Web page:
Companion bills designed to legalise medicinal marijuana and expunge criminal records of those charged with carrying small amounts of the drug were introduced for a first reading on June 19 in the House of Assembly.
The proposed 42-page Cannabis Licensing Act, 2020, which was Gazetted on June 23, would establish the Cannabis Licensing Authority to oversee the “licensing of the analysis, cultivation, processing, importation, exportation, distribution and sale of cannabis in the Virgin Islands,” according to the bill text. Premier Andrew Fahie said on June 22 that government aims to dedicate 50 acres of land to the cultivation of medical marijuana on half-acre plots, employing a targeted 100 VI farmers.
“When persons hear about medicinal marijuana and say, ‘Oh, they want to make everybody high,’ they forget it’s a specific strain that we’re going to be growing to export,” Mr. Fahie said. “Could you imagine little BVI exporting and having an opportunity to make at a minimum, if we do it right, $30 million? And that’s being very conservative from our projections.”
The bill would allow adults to possess up to one gram of cannabis for medicinal or therapeutic use. Those who complete a “self-declaration form” would be permitted to possess between one and 50 grams.
Anyone in possession of marijuana who doesn’t follow the regulations could be deemed “in possession for the purpose of supplying it to another” or for drug trafficking. The burden of proof is placed on the accused.
The penalties would include on summary conviction a fine up to $100,000 and 10 years in prison. Upon conviction on indictment, offenders could face a fine up to $200,000 and up to 15 years in prison.
Penalties could also be levied against people who illegally import or export cannabis in the VI, illegally possess cannabis, unlawfully sell cannabis, purchase cannabis without a licence, operate a vehicle while under the influence, permit a minor to use marijuana, or use medicinal marijuana without a licence.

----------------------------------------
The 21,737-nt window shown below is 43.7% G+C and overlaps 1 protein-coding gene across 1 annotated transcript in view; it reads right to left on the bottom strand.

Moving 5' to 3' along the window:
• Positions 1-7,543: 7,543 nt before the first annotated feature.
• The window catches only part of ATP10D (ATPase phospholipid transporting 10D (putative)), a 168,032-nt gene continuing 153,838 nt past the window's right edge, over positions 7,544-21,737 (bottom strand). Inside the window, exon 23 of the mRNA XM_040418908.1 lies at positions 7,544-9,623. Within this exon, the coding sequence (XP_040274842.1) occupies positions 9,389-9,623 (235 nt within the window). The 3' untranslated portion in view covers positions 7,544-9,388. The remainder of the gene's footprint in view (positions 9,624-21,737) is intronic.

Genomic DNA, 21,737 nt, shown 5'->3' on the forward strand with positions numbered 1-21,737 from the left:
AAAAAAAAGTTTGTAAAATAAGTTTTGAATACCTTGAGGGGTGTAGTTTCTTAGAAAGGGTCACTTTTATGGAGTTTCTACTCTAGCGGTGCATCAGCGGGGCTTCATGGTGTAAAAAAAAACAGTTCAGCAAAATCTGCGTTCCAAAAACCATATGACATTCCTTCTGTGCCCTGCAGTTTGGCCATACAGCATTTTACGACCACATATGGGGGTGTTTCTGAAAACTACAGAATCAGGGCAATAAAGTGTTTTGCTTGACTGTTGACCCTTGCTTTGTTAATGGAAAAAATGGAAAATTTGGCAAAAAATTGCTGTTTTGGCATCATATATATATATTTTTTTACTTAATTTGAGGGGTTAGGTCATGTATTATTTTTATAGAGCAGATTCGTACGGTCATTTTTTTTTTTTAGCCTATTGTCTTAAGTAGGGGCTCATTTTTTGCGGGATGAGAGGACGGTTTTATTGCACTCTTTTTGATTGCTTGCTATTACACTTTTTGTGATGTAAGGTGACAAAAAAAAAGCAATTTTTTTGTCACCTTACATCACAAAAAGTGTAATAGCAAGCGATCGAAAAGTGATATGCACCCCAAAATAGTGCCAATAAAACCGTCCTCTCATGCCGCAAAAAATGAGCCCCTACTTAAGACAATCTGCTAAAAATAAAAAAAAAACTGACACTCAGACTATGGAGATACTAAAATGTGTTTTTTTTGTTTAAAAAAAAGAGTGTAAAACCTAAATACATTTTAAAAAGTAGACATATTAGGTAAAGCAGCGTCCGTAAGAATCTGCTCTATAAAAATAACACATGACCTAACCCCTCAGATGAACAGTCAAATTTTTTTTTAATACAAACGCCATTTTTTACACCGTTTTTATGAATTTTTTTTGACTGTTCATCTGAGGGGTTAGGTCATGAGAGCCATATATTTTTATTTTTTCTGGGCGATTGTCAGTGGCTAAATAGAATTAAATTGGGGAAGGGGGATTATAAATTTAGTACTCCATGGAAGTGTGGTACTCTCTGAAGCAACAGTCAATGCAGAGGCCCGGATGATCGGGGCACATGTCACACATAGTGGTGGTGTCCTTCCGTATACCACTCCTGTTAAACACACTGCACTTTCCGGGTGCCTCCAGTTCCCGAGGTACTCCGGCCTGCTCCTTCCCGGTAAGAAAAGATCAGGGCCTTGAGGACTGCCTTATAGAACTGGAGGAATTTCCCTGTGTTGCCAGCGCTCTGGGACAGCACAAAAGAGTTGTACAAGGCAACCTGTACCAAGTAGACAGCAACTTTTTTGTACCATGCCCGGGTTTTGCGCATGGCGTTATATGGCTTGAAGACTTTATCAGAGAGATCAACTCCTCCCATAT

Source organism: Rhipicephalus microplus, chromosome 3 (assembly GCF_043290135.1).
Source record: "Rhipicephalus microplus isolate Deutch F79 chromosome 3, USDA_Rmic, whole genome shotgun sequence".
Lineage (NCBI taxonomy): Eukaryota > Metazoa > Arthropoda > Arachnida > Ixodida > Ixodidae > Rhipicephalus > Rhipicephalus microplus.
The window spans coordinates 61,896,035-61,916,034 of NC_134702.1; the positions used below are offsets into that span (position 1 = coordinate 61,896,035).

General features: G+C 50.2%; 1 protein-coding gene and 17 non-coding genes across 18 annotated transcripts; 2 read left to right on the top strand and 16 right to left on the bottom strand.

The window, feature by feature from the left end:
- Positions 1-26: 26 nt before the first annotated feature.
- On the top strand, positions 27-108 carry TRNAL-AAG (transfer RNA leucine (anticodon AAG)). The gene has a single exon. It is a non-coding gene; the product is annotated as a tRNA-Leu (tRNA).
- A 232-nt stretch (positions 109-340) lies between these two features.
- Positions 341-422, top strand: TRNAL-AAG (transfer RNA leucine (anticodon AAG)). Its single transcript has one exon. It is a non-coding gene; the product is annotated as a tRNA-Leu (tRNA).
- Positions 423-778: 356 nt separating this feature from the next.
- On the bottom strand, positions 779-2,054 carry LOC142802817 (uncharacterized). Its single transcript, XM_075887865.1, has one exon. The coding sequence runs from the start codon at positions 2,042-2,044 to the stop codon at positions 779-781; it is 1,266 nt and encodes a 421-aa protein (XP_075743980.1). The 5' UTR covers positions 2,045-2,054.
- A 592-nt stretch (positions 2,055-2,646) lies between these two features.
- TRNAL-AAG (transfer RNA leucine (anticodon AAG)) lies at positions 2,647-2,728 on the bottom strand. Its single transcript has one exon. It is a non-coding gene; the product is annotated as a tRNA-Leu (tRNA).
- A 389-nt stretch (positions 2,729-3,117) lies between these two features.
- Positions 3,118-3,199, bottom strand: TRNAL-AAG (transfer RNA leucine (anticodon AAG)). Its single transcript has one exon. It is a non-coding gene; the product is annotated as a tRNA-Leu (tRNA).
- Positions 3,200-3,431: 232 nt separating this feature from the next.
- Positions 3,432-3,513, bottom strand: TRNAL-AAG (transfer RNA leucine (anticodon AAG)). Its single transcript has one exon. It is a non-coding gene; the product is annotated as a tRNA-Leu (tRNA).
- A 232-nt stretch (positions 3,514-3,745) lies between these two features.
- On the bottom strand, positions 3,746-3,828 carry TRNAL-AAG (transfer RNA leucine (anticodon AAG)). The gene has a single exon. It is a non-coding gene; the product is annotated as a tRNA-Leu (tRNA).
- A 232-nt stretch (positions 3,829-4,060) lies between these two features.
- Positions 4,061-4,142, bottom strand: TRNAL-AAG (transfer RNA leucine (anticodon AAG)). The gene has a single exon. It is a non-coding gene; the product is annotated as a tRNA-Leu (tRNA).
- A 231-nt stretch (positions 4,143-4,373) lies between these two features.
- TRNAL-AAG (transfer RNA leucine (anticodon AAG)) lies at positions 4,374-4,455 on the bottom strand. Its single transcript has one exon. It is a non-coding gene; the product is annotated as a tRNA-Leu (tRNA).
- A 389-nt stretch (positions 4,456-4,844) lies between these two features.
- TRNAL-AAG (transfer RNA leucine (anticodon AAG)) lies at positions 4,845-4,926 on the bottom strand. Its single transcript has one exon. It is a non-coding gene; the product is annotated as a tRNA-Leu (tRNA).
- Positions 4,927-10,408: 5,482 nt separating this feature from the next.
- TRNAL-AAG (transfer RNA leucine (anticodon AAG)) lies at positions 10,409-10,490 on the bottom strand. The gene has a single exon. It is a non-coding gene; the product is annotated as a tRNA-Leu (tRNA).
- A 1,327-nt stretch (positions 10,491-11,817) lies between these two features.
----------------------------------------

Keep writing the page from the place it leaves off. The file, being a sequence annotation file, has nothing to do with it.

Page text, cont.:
Also under the bill, an authorised medical practitioner would be able to issue a document stipulating the dosage and form of medicinal marijuana for up to a three-month supply, at which point the person would have to return for an exam and updated prescription.
On June 19, Deputy Premier Carvin Malone also introduced the Drugs (Prevention of Misuse) Amendment Act, 2020. The relatively short piece of legislation would expunge the criminal record of anyone found guilty of possessing no more than 50 grams of cannabis or no more than 10 grams of cannabis resin.
Certain criteria must be met first, though. The person must have been arrested at least a year ago; must not have any subsequent criminal charges filed related to the arrest; must have committed an offence that is not associated with indictable offences under Criminal Code 1997; must not have supplied cannabis with the intent to traffic; and must not have supplied to individuals younger than 18.
The court can also consider the petitioner’s current age, age at the time of the offence, time since conviction, and the consequences of having the charge on their record.
“In making its decision, the court shall consider appropriate non-penal measures as a condition of discharge aimed at education and rehabilitation, including counselling and community service,” according to the bill text.